Where I live, mead’s not easy to come by through the normal channels – it’s easier just to make your own. I figured it was because of my remote location, but when I visited Southern California, BevMo only had two meads – Chaucer’s and Bunratty. Is it because no one’s heard of it? No – in fact, it’s more popular now than it’s been in hundreds of years. Is it because no one’s making mead commercially? Again, nope – the craft mead industry grew by more than 100% in 2014. So, what’s going on here?
Mead Production Hurdles
Right now, the biggest production problem is fizziness. Tax rules dictate that any drink with a certain level of fizz gets bumped up into a different category, and must pay significantly more. Cider makers just won the right to add more carbonation thanks to a rule change that just passed in Congress, and the mead industry leaders hope to follow close behind. As Brad Dahlhofer, the mead maker at B. Nektar says, “Customers expect these products to have bubbles.”
Not quite wine and not quite beer, mead is currently categorized as an “agricultural wine,” which means it’s subjected to all sorts of strict regulations, such as requesting permission from the IRS before trying out new recipes.
The fledgling American mead industry is just now beginning to organize, and the newly introduced Craft Beverage Modernization and Tax Reform Act is currently providing a ray of hope for growing meaderies that are bogged down with unreasonable taxation and regulations.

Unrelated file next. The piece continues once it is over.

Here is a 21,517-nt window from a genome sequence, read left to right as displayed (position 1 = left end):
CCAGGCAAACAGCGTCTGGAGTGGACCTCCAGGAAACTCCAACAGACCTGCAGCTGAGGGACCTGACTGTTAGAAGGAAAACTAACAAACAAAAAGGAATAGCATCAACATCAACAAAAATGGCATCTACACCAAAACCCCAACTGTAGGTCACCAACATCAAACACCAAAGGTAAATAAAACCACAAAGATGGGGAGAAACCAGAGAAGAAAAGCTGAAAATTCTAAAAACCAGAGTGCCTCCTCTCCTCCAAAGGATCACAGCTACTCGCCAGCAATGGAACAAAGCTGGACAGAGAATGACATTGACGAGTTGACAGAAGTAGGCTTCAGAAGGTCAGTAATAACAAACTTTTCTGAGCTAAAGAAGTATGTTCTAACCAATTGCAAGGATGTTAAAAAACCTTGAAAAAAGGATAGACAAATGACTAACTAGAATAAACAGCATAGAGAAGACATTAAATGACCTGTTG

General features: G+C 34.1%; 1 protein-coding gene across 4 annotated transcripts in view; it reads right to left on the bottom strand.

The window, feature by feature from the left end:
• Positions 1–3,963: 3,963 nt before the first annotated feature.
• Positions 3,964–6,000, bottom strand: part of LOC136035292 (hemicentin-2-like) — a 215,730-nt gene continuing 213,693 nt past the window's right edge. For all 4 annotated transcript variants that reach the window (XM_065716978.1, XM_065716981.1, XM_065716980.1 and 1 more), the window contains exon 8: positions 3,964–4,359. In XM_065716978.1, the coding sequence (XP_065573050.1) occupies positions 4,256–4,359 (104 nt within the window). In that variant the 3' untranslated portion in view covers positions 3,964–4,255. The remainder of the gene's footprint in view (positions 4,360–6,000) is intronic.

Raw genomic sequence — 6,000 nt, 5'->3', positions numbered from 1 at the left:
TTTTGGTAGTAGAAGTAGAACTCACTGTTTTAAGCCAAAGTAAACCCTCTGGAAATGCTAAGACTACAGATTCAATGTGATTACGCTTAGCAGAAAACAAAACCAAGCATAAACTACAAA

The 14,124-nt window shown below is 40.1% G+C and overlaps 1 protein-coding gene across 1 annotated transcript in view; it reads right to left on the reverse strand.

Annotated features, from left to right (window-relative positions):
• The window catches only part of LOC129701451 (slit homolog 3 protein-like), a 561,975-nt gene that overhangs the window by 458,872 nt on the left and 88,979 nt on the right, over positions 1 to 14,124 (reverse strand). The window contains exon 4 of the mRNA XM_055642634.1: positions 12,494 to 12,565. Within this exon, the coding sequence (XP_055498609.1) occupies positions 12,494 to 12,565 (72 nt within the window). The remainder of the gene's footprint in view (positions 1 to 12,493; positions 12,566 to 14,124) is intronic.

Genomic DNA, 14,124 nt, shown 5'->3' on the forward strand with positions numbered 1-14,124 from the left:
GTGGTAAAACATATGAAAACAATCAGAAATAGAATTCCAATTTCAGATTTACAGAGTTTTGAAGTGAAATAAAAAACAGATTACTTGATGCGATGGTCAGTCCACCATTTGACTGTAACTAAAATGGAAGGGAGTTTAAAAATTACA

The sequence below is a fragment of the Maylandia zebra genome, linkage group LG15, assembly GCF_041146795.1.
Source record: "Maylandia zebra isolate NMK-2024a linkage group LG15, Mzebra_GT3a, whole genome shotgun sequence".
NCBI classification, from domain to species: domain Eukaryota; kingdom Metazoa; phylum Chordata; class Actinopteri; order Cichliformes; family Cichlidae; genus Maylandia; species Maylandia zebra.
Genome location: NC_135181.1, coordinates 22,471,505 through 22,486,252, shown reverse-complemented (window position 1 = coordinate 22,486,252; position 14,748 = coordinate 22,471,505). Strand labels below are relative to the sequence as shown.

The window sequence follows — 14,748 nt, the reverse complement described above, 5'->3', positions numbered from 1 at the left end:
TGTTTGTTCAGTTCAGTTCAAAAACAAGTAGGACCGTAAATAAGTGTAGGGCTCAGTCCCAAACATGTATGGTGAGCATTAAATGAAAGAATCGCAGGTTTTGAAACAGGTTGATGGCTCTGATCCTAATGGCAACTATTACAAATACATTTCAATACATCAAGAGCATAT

Mead Distribution Problems
Yet another complicated layer to this mystery is on the distribution side. Because it doesn’t really fit neatly into any current category of American alcohol, it’s tough for many pubs and liqueur stores to obtain permission to sell it. That is, if they’ve ever even heard of it.
One of the best things about mead’s revival is that it comes straight from us. If you’re frustrated that you can’t find mead, or that your local selection leaves much to be desired, seek out ways to support the Craft Beverage Modernization and Tax Reform Act, and bug the heck out of your local barkeeps and liqueur store proprietors.
Or just go to plan B and make your own.
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